The U.S. oil industry may have found its dream team with Republican presidential candidate George W. Bush
's pick of Dick Cheney
, former CEO of Halliburton Company, as his vice presidential running mate.
American energy firms could get a break from environmental regulations and policies imposed under the Clinton-Gore administration that industry representatives claim have discouraged domestic oil production and left the United States vulnerable
to foreign suppliers like OPEC.
Bush's prior experience as an independent oil operator had already won him industry favor, and that popularity is likely to grow with Cheney, who headed the world's largest oil field service company, now joining the ticket. Both politicians' public statements show they would favor a stronger energy policy than Democratic presidential candidate Al Gore in terms of increasing U.S. oil production, which is at its lowest level in half a century.
Domestic oil production has fallen from 7.2 million bpd in 1992, the year before the Clinton-Gore administration came to power, to 5.8 million bpd in the first half of this year, according to the Energy Department. Bush said he favors giving oil firms drilling access to more federal lands, including the pristine Arctic National Wildlife Refuge in Alaska.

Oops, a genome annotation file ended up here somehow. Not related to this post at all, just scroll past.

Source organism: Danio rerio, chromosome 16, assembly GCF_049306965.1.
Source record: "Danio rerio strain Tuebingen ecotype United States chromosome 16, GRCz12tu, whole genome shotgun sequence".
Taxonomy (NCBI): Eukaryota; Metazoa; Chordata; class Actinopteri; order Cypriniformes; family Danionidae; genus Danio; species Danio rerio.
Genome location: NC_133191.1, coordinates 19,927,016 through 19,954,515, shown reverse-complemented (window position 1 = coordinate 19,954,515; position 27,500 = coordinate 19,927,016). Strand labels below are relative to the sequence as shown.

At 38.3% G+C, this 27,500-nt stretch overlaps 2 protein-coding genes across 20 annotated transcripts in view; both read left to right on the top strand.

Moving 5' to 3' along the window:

Gore opposes drilling in the refuge and has even gone as far as threatening to ban all offshore oil drilling, which accounts for about 20 percent of U.S. crude supplies. Cheney, while serving in Congress in the mid 1980s, Co.-sponsored legislation to allow oil drilling in the Arctic refuge.
Despite concerns raised by environmentalist group the Sierra Club, Cheney's environmental record has apparently improved enough for Halliburton to win an energy award from the Environmental Protection Agency in 1996. Halliburton was named EPA's Green Lights Corporate Partner of the Year by voluntarily agreeing to install energy efficient lighting in the company's buildings.
EPA Administrator Carol Browner declined to answer directly if she was worried oil firms would have more free rein to run their operations under a Bush-Cheney administration. "I would be concerned about anybody who would weaken (EPA's) efforts," she said. - (Reuters)